Have you been diagnosed with myelofibrosis and taken an approved JAK inhibitor to treat it?

Learn more about participating in the MOMENTUM Clinical Trial for Patients with Myelofibrosis.

What Is Myelofibrosis?

Myelofibrosis (MF) is a chronic blood cancer where scar tissue forms in the bone marrow, ultimately impairing the production of blood cells.

This scar tissue is caused by abnormal blood stem cells in the bone marrow, which divide too quickly, leading to decreased marrow function and inflammation both within the bone marrow and throughout the body. As a result of progressive bone marrow failure, patients often become increasingly anaemic and dependent on frequent blood transfusions over time. In addition, the spleen attempts to compensate for poor blood cell production causing it to become enlarged (known as splenomegaly). The enlarged spleen itself may cause discomfort, pain, fatigue and a decreased appetite adding to the symptoms caused by chronic inflammation, low blood cell production, and disease burden.

Classified as a myeloproliferative neoplasm (MPN), myelofibrosis can arise on its own or as a progression from polycythaemia vera (post-PV-MF) or essential thrombocythaemia (post-ET-MF).

3 Main Ways Myelofibrosis Affects People

From the outside, many people with myelofibrosis look the same as their healthy friends and family. But inside, patients are often experiencing:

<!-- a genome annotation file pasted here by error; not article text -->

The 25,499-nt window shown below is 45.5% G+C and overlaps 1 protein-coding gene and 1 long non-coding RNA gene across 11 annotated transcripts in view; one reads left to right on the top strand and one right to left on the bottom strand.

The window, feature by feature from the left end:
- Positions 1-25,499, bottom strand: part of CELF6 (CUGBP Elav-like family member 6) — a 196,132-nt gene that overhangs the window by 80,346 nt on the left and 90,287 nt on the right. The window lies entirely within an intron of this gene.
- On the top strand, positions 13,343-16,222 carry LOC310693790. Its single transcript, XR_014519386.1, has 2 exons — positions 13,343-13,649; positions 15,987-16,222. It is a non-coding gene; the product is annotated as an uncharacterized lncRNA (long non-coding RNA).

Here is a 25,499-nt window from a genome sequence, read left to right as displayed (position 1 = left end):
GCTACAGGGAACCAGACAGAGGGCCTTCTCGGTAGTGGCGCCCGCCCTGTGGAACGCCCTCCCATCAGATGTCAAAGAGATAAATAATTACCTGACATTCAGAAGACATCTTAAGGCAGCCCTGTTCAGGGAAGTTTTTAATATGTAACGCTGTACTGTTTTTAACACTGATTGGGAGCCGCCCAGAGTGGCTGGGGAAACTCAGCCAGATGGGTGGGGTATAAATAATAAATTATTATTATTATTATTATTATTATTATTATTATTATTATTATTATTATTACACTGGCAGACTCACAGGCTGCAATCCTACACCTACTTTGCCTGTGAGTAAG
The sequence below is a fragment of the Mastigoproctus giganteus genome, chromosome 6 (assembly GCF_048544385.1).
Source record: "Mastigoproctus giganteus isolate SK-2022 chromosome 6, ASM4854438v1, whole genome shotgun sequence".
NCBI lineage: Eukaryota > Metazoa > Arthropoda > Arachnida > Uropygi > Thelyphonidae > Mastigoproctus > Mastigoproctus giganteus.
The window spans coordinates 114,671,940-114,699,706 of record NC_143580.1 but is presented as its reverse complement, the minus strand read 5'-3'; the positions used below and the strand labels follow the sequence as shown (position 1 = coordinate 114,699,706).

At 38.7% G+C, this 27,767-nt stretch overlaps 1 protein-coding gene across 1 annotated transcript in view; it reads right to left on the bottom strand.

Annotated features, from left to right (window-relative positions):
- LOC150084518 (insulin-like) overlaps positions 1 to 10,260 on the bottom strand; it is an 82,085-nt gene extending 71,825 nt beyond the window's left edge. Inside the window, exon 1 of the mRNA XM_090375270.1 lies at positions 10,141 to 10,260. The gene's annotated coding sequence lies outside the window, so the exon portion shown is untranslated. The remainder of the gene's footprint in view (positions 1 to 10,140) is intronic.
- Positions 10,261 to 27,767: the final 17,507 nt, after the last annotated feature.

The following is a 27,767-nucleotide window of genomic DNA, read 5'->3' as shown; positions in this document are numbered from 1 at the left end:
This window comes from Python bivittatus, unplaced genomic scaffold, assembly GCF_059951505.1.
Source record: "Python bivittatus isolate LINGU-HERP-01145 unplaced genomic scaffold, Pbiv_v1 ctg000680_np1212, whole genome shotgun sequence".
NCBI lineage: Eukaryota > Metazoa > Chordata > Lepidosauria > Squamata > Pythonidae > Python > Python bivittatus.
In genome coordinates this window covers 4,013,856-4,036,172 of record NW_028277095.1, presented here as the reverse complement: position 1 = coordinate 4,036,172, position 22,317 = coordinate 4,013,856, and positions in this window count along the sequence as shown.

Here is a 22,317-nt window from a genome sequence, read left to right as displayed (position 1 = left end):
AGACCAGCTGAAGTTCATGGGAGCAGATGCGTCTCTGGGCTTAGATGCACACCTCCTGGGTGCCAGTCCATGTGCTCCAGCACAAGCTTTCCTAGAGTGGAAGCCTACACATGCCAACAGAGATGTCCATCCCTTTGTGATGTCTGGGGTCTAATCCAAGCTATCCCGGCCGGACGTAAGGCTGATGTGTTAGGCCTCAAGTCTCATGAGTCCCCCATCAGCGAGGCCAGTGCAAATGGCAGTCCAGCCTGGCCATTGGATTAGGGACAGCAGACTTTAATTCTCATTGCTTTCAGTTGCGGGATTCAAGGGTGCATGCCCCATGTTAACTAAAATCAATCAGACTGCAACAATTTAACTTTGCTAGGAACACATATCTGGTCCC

Impaired Blood Cell Production:

Reduced red blood cells (anaemia), white blood cells (leukopenia), and platelets (thrombocytopenia)

Constitutional Symptoms:

Fatigue/tiredness, night sweats, itching, bone pain, inactivity, concentration problems, and weight loss

Enlarged Spleen (Splenomegaly):

Abdominal pain, a feeling of early fullness, bloating and high pressure in the liver vasculature

Common signs and symptoms of Myelofibrosis may include:

Anaemia, including a need for blood transfusions

An enlarged spleen and occasionally liver or other organs

Tiredness, weakness or shortness of breath with mild exertion

Fullness, discomfort or pain in the left upper area of the abdomen


Night sweats

Bone pain

Itching (pruritus)

Easy bleeding or bruising

Susceptibility to infection

Haziness or “Brain Fog”

Additional Resources:

Further information on Myelofibrosis is available through the MPN Research Foundation

About the MOMENTUM Clinical Trial for Patients with Myelofibrosis

The MOMENTUM Clinical Trial for Patients with Myelofibrosis will evaluate the effectiveness and safety of the investigational drug, momelotinib, compared to another drug (danazol), in treating myelofibrosis. Patients who participate in the clinical trial will randomly be assigned so that 120 patients receive momelotinib and 60 patients receive danazol, for a total of 180 patients.

Momelotinib is a type of drug known as a Janus kinase (or JAK) inhibitor which is designed to address the three major problems of myelofibrosis including the debilitating symptoms; anaemia (low red blood cell counts), or other low blood cell counts; and an enlarged spleen. Because momelotinib inhibits the JAK enzymes and another enzyme target involved in red blood cell production, called ACVR1, it may be able to treat myelofibrosis symptoms and enlarged spleen while also increasing red blood cell numbers, improving anaemia. This profile makes momelotinib different to other JAK inhibitors currently available which do not treat anaemia and usually make it worse.